Blackfish (tautog) season is heating up as water temperatures slowly drop. ‘Togs in the 9- to 12-pound range have moved in closer from the offshore reefs, but considering the fishery, that’s not many. The walls have been experiencing good action with mostly smaller fish, as are several of the popular local inshore structures. Whether using crabs on rigs or jigs or even dropping a sea worm, if you are on the spot and deep enough, the chances are good that you will hook up. These fish are cautious feeders and will easily steal your bait or quickly seek the cover of rocks if you not attentive. They are a fun fish to catch, but are sometimes a chore to find.

As bait fish are being flushed from the rivers, striped bass are right there. Lower tidal rivers have been ripe with schoolie action and stripers are being caught from 24- to 27 inches—just shy of the magic number. Troughs along the beaches have also been productive as linesiders chow down on peanut bunker, silversides, and flies. Drifting or casting live eels has also been the ticket as the feeding cranks up. Searching for fish in the 35- to 40-pound range has been a challenge, although a few fish were hooked in the Sound while drifting, jigging, or trolling the offshore reefs. Recently, Faulkner’s has lit up with birds and schoolie blitzes.

Harbor bluefish action has also cranked up with a combination of topwater and subsurface action. They, too, are working along the inshore reefs of the beaches while chasing the peanuts and silversides. Recently, fly fishers have been having sporting fun with 8 weights. Clunkers, jiggers, and trollers have had better success testing the reefs and deep water structure for larger choppers, but results are mixed. A few weakfish happen to be in the mix, although that bite has been varied. Other fish to consider are hickory shad and white perch.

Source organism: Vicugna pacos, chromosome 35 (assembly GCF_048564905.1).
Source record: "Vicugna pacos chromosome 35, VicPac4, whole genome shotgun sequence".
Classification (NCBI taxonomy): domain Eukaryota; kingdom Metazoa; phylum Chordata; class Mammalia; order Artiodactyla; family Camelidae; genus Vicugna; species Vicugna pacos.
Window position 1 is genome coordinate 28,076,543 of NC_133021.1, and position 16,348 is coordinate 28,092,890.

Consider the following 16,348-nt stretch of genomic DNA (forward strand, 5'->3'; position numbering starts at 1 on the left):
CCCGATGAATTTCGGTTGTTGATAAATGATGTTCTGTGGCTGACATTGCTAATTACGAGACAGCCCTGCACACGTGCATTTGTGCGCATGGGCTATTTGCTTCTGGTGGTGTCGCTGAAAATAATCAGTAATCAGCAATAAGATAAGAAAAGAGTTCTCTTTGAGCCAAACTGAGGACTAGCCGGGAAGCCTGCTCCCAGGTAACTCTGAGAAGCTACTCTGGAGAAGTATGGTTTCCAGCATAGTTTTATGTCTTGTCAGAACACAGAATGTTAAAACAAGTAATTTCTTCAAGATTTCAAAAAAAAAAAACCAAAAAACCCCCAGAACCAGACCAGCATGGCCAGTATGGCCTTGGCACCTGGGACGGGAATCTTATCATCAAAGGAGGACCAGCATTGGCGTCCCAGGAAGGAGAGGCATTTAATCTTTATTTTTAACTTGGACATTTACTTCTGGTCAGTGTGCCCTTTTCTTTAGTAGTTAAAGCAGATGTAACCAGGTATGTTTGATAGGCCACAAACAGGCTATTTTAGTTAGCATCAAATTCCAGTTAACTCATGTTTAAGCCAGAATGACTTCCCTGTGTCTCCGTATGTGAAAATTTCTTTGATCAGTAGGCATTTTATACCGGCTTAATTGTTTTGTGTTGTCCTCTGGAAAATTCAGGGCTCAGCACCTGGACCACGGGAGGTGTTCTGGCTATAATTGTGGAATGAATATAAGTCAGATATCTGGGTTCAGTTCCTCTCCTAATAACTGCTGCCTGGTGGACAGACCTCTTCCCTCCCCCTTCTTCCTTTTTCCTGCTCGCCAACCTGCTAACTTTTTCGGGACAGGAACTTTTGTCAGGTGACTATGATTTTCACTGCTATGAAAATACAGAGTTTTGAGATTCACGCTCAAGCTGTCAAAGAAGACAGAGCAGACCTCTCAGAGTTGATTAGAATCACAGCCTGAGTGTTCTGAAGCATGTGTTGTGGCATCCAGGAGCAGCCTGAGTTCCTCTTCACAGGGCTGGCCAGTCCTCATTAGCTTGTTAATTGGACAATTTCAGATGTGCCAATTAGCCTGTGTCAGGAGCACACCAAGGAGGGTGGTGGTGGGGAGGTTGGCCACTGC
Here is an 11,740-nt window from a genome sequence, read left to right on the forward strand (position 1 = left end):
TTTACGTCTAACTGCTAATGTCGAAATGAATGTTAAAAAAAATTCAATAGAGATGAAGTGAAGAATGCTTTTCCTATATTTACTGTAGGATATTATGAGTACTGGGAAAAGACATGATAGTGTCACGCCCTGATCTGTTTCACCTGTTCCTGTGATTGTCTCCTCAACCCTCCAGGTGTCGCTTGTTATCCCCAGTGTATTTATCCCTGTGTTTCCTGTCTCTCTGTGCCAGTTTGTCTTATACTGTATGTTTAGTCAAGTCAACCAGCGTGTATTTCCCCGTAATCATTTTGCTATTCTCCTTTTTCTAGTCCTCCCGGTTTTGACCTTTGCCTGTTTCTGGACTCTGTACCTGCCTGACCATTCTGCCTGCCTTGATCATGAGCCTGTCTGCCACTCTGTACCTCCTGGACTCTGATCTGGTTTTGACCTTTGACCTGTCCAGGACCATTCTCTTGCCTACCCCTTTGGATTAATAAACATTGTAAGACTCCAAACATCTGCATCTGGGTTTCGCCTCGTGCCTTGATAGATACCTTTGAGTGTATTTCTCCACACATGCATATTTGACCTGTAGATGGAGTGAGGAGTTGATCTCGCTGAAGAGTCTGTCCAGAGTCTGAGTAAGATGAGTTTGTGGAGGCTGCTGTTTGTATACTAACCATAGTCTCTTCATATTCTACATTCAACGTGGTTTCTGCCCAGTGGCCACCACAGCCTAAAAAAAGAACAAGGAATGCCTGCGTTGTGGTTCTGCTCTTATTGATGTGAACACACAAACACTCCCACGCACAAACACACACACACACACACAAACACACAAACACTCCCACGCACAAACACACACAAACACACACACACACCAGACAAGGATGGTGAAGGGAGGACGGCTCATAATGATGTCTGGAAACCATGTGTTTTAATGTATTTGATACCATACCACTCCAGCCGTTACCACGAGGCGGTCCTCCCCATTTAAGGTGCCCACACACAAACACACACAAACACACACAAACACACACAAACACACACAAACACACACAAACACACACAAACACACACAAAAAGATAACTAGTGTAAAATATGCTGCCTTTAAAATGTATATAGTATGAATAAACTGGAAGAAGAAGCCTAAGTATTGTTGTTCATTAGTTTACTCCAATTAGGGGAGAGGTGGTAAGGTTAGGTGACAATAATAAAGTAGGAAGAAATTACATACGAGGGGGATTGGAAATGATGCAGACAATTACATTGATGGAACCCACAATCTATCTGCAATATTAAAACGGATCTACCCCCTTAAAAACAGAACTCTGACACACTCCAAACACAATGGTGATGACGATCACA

Black sea bass and porgies (scup) are still in the game, providing good action for fishers who choose to switch off the ‘togs for a tide. Between those three, freezer space may become limited as the more popular reefs and bottom structures get a workout. Fish with crabs, clams, or squid.

Trout fishing has picked up in the Trout Management Areas and trout parks, along with recently stocked waters like The Mill River, Quonnipaug, Gardner, Rogers, Chatfield, Cedar, Pequabuck, Long, and Black ponds. Largemouths are improving, smallies are better, some pike are being caught, carp and catfish are biting, perch are good, and pickerel are varied.

Note: Email us pics of your catches to share with our USA and international fishing friends who keep up with the latest fishing news and frequent social media.

For all things fishy including fly fishing, swing by the shop (203-245-8665) open seven days located at 21 Boston Post Road, Madison. Until next time from your Connecticut shoreline’s full-service fishing outfitter, where we don’t make the fisherman, we make the fisherman better...

Tight Lines,

Captain Morgan

captainmorganusa@hotmail.com

captainmorgan-fish.blogspot.com

twitter @captmorgan_usa